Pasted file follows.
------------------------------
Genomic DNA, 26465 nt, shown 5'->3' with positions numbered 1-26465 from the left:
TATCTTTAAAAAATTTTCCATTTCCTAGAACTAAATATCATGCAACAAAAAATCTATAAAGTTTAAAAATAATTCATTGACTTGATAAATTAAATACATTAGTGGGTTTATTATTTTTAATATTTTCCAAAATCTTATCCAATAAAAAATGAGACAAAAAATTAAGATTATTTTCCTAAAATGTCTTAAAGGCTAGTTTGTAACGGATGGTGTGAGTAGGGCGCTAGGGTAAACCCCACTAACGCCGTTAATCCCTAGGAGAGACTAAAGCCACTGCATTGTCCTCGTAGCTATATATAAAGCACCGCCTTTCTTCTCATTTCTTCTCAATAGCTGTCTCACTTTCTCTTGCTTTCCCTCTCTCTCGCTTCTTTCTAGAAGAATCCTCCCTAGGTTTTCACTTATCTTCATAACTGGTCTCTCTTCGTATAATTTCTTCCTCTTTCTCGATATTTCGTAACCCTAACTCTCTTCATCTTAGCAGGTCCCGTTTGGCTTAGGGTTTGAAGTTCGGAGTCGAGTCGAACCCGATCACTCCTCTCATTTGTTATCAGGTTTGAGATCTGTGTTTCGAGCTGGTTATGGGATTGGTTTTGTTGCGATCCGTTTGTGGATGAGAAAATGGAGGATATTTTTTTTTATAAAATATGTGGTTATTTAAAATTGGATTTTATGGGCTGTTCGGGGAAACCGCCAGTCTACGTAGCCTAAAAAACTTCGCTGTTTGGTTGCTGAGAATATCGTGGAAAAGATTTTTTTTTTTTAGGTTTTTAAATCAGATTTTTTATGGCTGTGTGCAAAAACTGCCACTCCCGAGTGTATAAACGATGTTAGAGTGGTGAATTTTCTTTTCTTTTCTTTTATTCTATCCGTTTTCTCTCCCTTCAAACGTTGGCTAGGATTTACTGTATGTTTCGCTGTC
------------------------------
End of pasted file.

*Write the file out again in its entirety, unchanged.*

Genomic DNA, 26465 nt, shown 5'->3' with positions numbered 1-26465 from the left:
TATCTTTAAAAAATTTTCCATTTCCTAGAACTAAATATCATGCAACAAAAAATCTATAAAGTTTAAAAATAATTCATTGACTTGATAAATTAAATACATTAGTGGGTTTATTATTTTTAATATTTTCCAAAATCTTATCCAATAAAAAATGAGACAAAAAATTAAGATTATTTTCCTAAAATGTCTTAAAGGCTAGTTTGTAACGGATGGTGTGAGTAGGGCGCTAGGGTAAACCCCACTAACGCCGTTAATCCCTAGGAGAGACTAAAGCCACTGCATTGTCCTCGTAGCTATATATAAAGCACCGCCTTTCTTCTCATTTCTTCTCAATAGCTGTCTCACTTTCTCTTGCTTTCCCTCTCTCTCGCTTCTTTCTAGAAGAATCCTCCCTAGGTTTTCACTTATCTTCATAACTGGTCTCTCTTCGTATAATTTCTTCCTCTTTCTCGATATTTCGTAACCCTAACTCTCTTCATCTTAGCAGGTCCCGTTTGGCTTAGGGTTTGAAGTTCGGAGTCGAGTCGAACCCGATCACTCCTCTCATTTGTTATCAGGTTTGAGATCTGTGTTTCGAGCTGGTTATGGGATTGGTTTTGTTGCGATCCGTTTGTGGATGAGAAAATGGAGGATATTTTTTTTTATAAAATATGTGGTTATTTAAAATTGGATTTTATGGGCTGTTCGGGGAAACCGCCAGTCTACGTAGCCTAAAAAACTTCGCTGTTTGGTTGCTGAGAATATCGTGGAAAAGATTTTTTTTTTTTAGGTTTTTAAATCAGATTTTTTATGGCTGTGTGCAAAAACTGCCACTCCCGAGTGTATAAACGATGTTAGAGTGGTGAATTTTCTTTTCTTTTCTTTTATTCTATCCGTTTTCTCTCCCTTCAAACGTTGGCTAGGATTTACTGTATGTTTCGCTGTC